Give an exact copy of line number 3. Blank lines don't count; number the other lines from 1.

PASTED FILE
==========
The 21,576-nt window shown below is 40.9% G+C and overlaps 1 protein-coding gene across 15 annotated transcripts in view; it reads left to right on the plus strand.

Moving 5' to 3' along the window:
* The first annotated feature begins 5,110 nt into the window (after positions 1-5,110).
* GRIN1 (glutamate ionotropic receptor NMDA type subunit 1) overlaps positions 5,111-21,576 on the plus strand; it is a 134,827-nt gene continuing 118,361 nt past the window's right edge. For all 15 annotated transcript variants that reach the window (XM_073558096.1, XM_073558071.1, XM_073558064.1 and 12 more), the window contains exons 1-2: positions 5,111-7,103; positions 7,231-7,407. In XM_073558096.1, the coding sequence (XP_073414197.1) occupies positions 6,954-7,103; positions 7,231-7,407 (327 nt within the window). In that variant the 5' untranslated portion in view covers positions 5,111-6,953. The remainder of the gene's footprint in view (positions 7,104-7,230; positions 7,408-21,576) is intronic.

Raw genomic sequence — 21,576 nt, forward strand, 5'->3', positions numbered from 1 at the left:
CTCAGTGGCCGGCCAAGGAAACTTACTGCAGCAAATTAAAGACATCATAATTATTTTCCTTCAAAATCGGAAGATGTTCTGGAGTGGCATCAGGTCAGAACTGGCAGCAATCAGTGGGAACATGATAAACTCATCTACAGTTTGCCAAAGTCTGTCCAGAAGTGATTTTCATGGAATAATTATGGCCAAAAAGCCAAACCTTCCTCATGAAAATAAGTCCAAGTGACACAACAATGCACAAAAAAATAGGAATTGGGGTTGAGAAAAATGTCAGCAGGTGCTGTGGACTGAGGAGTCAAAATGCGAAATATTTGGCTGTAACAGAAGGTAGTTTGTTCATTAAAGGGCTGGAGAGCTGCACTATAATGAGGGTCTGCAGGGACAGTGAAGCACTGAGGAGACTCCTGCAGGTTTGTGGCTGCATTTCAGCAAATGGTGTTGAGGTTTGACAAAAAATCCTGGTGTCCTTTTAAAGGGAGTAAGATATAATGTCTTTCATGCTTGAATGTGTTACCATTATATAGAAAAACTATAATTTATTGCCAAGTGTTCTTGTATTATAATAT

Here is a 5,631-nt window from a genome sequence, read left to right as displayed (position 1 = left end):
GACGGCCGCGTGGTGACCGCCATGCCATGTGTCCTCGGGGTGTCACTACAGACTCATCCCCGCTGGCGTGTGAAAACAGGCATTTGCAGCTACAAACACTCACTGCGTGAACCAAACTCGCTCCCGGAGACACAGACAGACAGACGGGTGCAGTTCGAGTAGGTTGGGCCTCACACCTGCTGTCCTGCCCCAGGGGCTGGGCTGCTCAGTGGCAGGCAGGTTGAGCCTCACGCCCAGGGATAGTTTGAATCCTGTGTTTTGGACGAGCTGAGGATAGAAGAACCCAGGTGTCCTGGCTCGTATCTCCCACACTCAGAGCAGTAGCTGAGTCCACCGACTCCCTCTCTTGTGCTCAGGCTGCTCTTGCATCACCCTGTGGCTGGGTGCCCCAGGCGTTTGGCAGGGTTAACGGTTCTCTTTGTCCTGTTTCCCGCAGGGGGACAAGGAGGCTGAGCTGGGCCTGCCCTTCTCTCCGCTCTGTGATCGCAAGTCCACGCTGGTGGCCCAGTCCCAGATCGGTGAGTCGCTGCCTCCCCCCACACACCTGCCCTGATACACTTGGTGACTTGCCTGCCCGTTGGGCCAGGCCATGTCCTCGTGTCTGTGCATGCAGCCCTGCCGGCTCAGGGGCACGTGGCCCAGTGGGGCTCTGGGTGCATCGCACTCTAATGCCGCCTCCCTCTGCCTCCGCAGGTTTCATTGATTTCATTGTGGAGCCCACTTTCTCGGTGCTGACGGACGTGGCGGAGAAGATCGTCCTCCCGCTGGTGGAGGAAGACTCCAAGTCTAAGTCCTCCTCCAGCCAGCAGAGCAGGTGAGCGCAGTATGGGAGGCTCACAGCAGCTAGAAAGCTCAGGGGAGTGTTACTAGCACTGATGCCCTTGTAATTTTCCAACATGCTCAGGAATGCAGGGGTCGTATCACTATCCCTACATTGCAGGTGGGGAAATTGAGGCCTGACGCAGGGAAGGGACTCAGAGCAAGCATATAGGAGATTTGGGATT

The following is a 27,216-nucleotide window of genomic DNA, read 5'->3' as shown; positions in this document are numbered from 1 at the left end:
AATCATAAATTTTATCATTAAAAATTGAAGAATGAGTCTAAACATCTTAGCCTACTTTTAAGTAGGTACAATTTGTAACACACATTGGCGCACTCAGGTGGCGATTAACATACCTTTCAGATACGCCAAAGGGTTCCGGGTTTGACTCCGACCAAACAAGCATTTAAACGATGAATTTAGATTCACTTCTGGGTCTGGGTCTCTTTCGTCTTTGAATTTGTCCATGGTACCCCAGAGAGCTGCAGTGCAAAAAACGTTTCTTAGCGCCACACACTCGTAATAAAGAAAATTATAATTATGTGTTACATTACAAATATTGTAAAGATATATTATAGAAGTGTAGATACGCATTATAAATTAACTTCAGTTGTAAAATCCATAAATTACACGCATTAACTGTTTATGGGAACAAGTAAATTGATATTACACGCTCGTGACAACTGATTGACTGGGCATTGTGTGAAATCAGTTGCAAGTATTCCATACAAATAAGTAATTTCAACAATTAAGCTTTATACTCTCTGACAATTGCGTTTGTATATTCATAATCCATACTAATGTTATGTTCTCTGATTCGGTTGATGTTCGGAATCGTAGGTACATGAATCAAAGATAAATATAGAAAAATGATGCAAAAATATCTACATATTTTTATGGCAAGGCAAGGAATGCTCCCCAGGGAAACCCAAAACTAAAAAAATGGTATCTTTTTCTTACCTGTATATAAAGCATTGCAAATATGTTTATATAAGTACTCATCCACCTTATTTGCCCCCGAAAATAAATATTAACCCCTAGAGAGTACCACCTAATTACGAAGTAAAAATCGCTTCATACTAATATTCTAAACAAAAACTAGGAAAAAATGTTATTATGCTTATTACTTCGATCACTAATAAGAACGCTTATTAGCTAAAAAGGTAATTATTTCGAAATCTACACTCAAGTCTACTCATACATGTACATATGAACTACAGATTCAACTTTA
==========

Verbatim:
* The first annotated feature begins 5,110 nt into the window (after positions 1-5,110).